Half Marathon #15 – Richmond

The race that I have been training for has come and gone. Shortly after my [redacted] diagnosis and the depression that followed, I thought it would be best to drop down from the marathon to the half marathon. I was under a lot of stress, and the last thing I needed was self-inflicted stress while I dealt with medical issues.

Frankly, it was the best decision I have made recently. I felt a weight lifted off me, and I could start training again and focus on having fun.

Beloved boyfriend and I arrived at Richmond on Friday where we picked up my half marathon packet. When I had signed up for the full marathon, I had paid for them to pay for my bib and shirt to be mailed to my house. As such, I had a Richmond marathon shirt, not a half marathon shirt.

I brought it into the expo, and when I went to get my half marathon shirt, I tried explaining to two volunteers why I was giving back a shirt. “You … can keep the shirt,” the man responded after I explained why I was trying to give it back.

“I can’t wear a shirt of a race I didn’t do,” I said aloud, slowly feeling like a crazy person.

Another volunteer laughed and took the shirt. “I get it,” he promised me. I heard him say to the other guy, “Runners, man.”

On race day, I woke up feeling ready and confident. I began putting on the race outfit I laid out the day before… only to realize I had packed yoga pants, not running tights. What the hell, Huffman! I went through a momentary bout of panic because I hadn’t run in yoga pants since I started a couch to 5k.

I also thought I’d look like a total running hobbyist by running a half marathon in frickin’ yoga pants. Why do I own so many black running tights that I confuse them with my black yoga pants? Also, why don’t I separate yoga and running pants? Argh. Given that I had no other choice, I put my big girl pants on figuratively and put my actual pants on literally. I looked and felt like a jagoff, but I had nothing else to wear.

During the run, y’all, I felt mostly great. The weather was perfect running weather, and the course elevation was tame compared to Pittsburgh. During the 5th mile, I had to stop and adjust my right sock twice because it felt off. (Turns out, I was right because I had a giant blister on my big right toe. Guess I didn’t fix the sock problem.)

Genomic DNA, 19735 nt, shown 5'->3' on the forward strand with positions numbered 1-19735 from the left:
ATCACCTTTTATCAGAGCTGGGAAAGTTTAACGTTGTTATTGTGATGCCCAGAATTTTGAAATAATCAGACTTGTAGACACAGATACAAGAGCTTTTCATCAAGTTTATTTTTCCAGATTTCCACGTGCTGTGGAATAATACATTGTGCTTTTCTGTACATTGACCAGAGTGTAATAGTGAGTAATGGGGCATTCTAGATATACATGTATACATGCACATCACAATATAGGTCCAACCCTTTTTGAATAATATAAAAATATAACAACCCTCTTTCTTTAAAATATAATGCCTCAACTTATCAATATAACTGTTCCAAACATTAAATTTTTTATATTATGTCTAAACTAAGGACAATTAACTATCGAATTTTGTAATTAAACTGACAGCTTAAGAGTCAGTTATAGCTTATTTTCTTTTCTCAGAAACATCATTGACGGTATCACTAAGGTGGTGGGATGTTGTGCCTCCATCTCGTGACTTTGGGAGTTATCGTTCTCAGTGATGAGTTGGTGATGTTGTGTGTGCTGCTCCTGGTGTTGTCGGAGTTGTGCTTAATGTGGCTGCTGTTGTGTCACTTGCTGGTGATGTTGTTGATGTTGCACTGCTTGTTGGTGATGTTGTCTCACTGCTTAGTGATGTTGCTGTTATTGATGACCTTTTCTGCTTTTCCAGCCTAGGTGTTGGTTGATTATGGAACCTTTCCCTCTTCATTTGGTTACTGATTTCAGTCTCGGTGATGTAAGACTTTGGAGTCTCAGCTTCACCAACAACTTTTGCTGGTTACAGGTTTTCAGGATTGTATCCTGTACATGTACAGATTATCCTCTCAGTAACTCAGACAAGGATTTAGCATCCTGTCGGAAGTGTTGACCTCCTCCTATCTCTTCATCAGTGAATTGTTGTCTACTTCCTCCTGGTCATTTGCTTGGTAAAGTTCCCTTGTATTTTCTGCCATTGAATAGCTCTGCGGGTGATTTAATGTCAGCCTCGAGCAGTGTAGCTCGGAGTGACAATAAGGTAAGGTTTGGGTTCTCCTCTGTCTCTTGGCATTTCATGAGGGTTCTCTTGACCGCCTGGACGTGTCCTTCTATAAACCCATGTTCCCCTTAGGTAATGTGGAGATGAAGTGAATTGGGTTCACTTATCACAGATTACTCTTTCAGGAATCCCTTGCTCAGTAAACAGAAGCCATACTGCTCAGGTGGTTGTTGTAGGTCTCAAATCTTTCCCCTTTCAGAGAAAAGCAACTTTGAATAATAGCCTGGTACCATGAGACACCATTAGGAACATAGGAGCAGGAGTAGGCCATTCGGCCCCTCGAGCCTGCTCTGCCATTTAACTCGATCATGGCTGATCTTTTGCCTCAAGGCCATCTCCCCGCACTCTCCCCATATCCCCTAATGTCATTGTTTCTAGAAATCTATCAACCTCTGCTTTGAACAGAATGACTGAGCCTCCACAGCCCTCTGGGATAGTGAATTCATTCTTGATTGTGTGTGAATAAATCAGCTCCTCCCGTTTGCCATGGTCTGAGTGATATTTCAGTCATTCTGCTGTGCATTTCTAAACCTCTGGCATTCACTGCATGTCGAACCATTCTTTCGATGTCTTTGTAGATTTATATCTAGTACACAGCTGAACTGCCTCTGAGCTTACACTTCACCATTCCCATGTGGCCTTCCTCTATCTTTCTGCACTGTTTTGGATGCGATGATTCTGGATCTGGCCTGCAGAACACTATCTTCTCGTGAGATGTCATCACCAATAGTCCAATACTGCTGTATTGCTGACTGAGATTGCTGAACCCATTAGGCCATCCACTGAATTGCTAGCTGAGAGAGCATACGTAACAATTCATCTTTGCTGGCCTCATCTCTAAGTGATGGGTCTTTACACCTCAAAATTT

Throughout the run, I focused on my breathing, not shrugging my shoulders, and lifting my damn legs. I had to fight the urge to shuffle my feet and shrug my shoulders. I stopped at every water stop and drank water, or I stopped to eat the Gu chews. Hell, I walked a couple of spots just to get my heart rate back down.

The best part of the race had to be downhill finish. I know when I came to the end, I probably had a huge grin on my face. I hyped myself up and said, “Let’s do this, Huffman,” and I went flying down that hill. The first part of my final mile, I had to walk for 30 seconds. That makes that 10:17 mile at the end even more fist bump worthy.

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I’m happy with my time! I can’t remember the last time I had so many miles in the 10-minute pace. I didn’t have an overall time goal, only just to finish and have fun. Mission freaking accomplished.  I finished, and I’m proud of my time.

I went through a lot to get to this mindset and place. It took me awhile but I have stopped comparing myself now to what I used to be able to do. That never helped me and just made me feel angry at myself.  I’m looking at each training cycle in the present, and keeping the past (especially results before a 5-inch incision in my abdomen) in the past.

For my 15th half marathon, I listened to my coach and checked my pride at the door. I knew what I had been doing was wrong with a capital W, so I listened to the coaching and advice from Coach Dan. I’m glad I did because this is one of the best results I have had in a while.

Looking forward to half marathon #16 – maybe I”ll see the 2:10-19 range again…. that’s the beauty of running. There’s always the next race. [Redacted] will take a lot from me, but it cannot and will not take my running from me. I may have [redacted] but I am a mother-fucking runner.

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